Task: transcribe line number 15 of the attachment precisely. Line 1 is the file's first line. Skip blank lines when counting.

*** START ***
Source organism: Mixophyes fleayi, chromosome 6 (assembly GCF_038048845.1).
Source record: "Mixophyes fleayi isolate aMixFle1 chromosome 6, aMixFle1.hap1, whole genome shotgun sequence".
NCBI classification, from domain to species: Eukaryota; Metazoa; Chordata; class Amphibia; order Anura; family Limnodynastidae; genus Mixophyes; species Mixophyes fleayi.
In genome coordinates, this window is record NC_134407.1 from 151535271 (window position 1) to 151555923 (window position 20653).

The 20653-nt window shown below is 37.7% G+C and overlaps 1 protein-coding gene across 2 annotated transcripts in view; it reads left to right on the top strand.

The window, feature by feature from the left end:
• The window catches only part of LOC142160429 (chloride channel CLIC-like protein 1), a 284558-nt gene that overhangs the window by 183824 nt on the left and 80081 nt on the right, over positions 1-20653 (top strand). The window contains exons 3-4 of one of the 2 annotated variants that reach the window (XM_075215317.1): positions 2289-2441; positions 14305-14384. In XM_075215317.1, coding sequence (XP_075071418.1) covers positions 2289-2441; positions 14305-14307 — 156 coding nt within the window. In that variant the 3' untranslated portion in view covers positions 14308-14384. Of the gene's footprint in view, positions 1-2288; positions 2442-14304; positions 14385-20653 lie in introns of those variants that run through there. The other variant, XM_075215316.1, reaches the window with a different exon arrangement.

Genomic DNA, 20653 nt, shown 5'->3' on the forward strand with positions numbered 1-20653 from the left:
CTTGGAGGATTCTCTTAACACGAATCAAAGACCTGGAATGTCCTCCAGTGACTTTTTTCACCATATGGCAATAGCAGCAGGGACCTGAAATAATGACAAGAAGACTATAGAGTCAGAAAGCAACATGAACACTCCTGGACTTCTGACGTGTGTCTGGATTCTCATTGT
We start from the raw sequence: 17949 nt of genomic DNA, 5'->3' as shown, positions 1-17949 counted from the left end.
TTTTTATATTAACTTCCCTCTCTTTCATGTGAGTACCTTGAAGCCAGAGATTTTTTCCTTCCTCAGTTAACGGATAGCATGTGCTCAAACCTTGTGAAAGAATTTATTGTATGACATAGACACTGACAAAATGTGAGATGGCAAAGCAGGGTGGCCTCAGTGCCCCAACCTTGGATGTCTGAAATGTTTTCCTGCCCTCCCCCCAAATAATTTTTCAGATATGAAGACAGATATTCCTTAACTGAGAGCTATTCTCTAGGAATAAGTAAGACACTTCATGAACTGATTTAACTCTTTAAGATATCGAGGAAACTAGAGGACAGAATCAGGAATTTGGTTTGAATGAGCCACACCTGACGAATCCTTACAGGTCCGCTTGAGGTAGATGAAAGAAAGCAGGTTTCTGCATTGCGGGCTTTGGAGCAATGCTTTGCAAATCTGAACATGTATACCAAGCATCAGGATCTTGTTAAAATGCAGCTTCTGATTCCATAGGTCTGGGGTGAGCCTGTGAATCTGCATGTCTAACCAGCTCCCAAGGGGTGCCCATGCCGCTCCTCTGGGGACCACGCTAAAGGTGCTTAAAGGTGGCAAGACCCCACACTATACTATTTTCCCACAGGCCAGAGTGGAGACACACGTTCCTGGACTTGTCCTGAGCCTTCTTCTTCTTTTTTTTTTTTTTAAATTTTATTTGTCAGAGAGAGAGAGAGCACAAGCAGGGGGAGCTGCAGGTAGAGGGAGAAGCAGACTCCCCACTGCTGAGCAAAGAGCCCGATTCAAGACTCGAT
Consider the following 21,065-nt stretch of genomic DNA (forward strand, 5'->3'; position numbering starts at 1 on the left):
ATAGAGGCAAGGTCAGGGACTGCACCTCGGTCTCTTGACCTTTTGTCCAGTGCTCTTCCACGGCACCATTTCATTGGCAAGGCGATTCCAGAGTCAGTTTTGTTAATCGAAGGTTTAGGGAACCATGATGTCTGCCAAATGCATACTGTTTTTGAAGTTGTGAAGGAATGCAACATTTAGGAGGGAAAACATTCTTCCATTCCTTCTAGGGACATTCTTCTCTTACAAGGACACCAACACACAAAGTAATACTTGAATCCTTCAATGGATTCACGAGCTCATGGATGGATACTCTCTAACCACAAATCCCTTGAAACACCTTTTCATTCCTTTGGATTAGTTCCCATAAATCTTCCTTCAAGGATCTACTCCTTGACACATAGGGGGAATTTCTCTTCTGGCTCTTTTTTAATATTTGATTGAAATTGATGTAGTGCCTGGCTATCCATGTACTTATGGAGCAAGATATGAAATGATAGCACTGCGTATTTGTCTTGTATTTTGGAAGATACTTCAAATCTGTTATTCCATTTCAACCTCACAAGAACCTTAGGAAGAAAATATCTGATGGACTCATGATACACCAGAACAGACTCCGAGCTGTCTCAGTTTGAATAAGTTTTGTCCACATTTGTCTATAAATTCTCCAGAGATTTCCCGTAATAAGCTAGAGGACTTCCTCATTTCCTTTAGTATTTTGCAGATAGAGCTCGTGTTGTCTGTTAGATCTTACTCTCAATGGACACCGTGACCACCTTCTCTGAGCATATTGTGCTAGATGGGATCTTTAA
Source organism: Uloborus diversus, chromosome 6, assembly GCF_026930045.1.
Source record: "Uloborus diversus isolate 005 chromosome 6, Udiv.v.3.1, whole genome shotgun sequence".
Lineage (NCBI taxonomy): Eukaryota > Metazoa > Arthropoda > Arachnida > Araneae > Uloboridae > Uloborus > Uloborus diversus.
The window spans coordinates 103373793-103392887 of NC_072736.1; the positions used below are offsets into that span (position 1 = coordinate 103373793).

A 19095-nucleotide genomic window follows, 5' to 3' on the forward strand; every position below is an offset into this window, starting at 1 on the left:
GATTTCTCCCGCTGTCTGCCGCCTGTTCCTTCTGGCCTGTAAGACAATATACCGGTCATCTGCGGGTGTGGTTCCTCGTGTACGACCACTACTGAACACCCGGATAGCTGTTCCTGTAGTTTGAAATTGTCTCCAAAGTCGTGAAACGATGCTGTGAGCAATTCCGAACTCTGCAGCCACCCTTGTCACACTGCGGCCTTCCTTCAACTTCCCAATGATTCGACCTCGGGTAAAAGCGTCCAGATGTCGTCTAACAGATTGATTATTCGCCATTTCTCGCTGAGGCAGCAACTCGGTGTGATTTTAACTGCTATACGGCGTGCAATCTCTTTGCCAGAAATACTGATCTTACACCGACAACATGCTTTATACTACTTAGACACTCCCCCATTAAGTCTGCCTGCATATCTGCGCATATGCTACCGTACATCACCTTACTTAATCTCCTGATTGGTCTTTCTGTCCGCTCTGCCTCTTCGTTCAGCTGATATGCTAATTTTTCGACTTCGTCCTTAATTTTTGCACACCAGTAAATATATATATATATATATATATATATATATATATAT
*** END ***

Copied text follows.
Source record: "Uloborus diversus isolate 005 chromosome 6, Udiv.v.3.1, whole genome shotgun sequence".